Welcome to "The Dirt" where we share what you can expect from us in the coming weeks, what's new at NatureWorks, and some garden buzz.
Bulb Season
If you need another reason to look forward to 2021...think spring bulbs! While a thoughtfully placed stand of daffodils will naturalize and spread year after year, you may prefer a fresh vibe each season with a tulip planting that can be swapped out to suit your mood.

Fun fact: Did you know the tulip display in the Boston Public Garden is dug up and re-planted each year for a new look each spring? Nothing stale about that exhibit!

Go traditional with a mass of daffs (the double blooms here offer a twist); go distinctive with gorgeous blue camassia that is WAY underutilized; or mix it up every year with a fresh palette of sophisticated tulips.
Hold the Mums
Fall feels are upon us and we love dressing things up with a moody, cozy palette that outlasts the fleeting blip of mundane mums. Think bronzy-orange-wine hues of Coral Bells, red-hot spicy tones of ornamental peppers, and soft purples and pinks of Sedum and Heather. Once the holidays roll in, we love to glam up the displays with pumpkins and quirky gourds.

From fabulous foliage, to fiery & classic, to festive.

Hibernation Time
Start saying good-bye to your Automowers - in October, once the leaf-fall gets too heavy for our robotic buddies, we'll be rounding them up to put them to bed for the winter. 
Potato, Athena, and El Choppo struttin' their stuff this summer.
Leaf Clean-up Turns Eco-Friendly
This fall, we're infusing your lawn with a nutrient boost. Instead of removing the fallen leaves from your property, we're mulching them back into the grass. We piloted this method on select properties last year, and it was so successful that it's become our new standard - and an ecological win.

At a glance, it looks just like your regular mowing service. But the mowers are now fitted with special blades that mince the leaves, which then settle into your turf roots. As they slowly decompose, this valuable natural resource adds nutrients back to the soil without changing the pH, enhances moisture retention, increases organic matter, and over time lessens soil compaction - much-needed benefits after this scorching, dry summer.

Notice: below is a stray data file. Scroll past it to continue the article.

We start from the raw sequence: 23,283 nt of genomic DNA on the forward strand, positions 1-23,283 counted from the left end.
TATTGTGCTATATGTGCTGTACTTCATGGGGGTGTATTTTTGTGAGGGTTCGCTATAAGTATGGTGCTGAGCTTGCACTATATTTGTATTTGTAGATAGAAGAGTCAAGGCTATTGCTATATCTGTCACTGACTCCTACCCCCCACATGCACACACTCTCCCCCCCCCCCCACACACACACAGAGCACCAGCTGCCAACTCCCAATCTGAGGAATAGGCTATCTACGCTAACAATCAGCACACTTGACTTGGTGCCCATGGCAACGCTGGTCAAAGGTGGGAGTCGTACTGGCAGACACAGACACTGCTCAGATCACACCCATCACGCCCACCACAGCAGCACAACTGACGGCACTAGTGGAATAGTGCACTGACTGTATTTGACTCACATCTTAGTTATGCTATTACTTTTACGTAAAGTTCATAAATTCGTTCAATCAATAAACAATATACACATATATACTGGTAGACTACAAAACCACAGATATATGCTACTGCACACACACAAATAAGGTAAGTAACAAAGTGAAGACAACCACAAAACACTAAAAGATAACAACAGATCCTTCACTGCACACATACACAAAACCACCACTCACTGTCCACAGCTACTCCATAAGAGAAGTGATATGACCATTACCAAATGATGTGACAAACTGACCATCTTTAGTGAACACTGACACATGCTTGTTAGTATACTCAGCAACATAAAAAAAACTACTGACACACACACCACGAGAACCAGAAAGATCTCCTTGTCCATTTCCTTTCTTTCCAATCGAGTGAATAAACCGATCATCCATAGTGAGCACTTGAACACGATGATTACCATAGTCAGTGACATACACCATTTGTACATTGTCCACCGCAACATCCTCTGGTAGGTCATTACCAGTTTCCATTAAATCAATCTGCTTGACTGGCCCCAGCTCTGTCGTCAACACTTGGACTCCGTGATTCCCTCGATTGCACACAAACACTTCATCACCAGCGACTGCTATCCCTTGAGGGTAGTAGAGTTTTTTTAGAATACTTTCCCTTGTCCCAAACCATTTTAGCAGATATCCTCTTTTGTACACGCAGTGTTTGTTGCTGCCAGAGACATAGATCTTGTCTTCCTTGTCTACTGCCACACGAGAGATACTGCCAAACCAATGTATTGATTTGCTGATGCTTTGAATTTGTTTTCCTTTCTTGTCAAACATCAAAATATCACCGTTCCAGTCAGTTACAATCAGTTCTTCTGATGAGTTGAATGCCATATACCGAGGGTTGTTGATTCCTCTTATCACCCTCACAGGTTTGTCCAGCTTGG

Leaf mulching 'closes the ecological loop' by using an available resource from one organism in the community (your trees) for the benefit of another - your lawn.
Snaps to Farmer Sam!
Congratulations to our gardener, Sam, who just passed the MCLP. The exam covers everything from plant ID, to entomology, to turf care, to landscape construction practices - so it's a massive amount of material. Only three students across the state passed at this last seating, so it's a giant accomplishment.

Sam's always smiling - especially when he gets to plant vegetable gardens which is his specialty!
Top 5 Tasks for Veggie Gardens Now
We asked our very own 'Farmer Sam' for his advice about what should be done in vegetable gardens at this time of year. Sam is not only a farmer, he's also a chef who's deeply devoted to permaculture. Here's what he recommends:
  • Cook or store as much of the end-of-summer harvest as you can for the holidays and winter. It's high time for the last push on tomato sauce, pickled peppers, jams, etc.
  • Plant garlic! Perfect timing is on Halloween.
  • Test the soil. Send the sample to the UMass extension lab.
  • Clean up the beds and plant a cover crop like rye, oats, or buckwheat. 
  • Organize tools and sheds, and get planning for the spring.
You can pickle almost anything from your garden - peppers, cukes, cauliflower, carrots, onions; a rye cover crop becomes rich green manure when tilled-in in spring; even garlic from the grocery store can be planted - pick the biggest cloves to grow the biggest bulbs.

Autumn repays the earth the leaves which summer lent it. 
~Georg Christoph Lichtenberg